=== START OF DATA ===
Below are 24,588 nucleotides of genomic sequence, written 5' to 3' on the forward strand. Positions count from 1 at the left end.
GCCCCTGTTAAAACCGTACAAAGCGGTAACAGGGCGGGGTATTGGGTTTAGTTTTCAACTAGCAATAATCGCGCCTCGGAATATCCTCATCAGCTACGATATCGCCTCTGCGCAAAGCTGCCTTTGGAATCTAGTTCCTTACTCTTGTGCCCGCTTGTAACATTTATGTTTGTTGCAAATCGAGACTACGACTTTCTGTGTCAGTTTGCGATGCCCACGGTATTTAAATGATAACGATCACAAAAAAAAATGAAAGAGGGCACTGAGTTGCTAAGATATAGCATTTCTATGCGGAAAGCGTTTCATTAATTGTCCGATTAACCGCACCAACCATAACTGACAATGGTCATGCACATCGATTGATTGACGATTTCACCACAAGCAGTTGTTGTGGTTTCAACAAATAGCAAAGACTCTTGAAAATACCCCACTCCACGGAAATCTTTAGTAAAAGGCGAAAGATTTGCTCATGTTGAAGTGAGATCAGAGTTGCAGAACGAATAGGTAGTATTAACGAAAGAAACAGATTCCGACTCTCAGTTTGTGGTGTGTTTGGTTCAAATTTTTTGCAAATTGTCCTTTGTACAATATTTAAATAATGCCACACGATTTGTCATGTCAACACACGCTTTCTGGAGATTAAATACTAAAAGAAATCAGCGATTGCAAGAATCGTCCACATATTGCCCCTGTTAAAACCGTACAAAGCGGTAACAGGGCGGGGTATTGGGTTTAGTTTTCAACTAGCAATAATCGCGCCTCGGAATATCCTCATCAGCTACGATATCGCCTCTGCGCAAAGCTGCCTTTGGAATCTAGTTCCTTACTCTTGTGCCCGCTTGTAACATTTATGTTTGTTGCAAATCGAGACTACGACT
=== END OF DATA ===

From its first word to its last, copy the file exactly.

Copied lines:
Below are 24,588 nucleotides of genomic sequence, written 5' to 3' on the forward strand. Positions count from 1 at the left end.
GCCCCTGTTAAAACCGTACAAAGCGGTAACAGGGCGGGGTATTGGGTTTAGTTTTCAACTAGCAATAATCGCGCCTCGGAATATCCTCATCAGCTACGATATCGCCTCTGCGCAAAGCTGCCTTTGGAATCTAGTTCCTTACTCTTGTGCCCGCTTGTAACATTTATGTTTGTTGCAAATCGAGACTACGACTTTCTGTGTCAGTTTGCGATGCCCACGGTATTTAAATGATAACGATCACAAAAAAAAATGAAAGAGGGCACTGAGTTGCTAAGATATAGCATTTCTATGCGGAAAGCGTTTCATTAATTGTCCGATTAACCGCACCAACCATAACTGACAATGGTCATGCACATCGATTGATTGACGATTTCACCACAAGCAGTTGTTGTGGTTTCAACAAATAGCAAAGACTCTTGAAAATACCCCACTCCACGGAAATCTTTAGTAAAAGGCGAAAGATTTGCTCATGTTGAAGTGAGATCAGAGTTGCAGAACGAATAGGTAGTATTAACGAAAGAAACAGATTCCGACTCTCAGTTTGTGGTGTGTTTGGTTCAAATTTTTTGCAAATTGTCCTTTGTACAATATTTAAATAATGCCACACGATTTGTCATGTCAACACACGCTTTCTGGAGATTAAATACTAAAAGAAATCAGCGATTGCAAGAATCGTCCACATATTGCCCCTGTTAAAACCGTACAAAGCGGTAACAGGGCGGGGTATTGGGTTTAGTTTTCAACTAGCAATAATCGCGCCTCGGAATATCCTCATCAGCTACGATATCGCCTCTGCGCAAAGCTGCCTTTGGAATCTAGTTCCTTACTCTTGTGCCCGCTTGTAACATTTATGTTTGTTGCAAATCGAGACTACGACT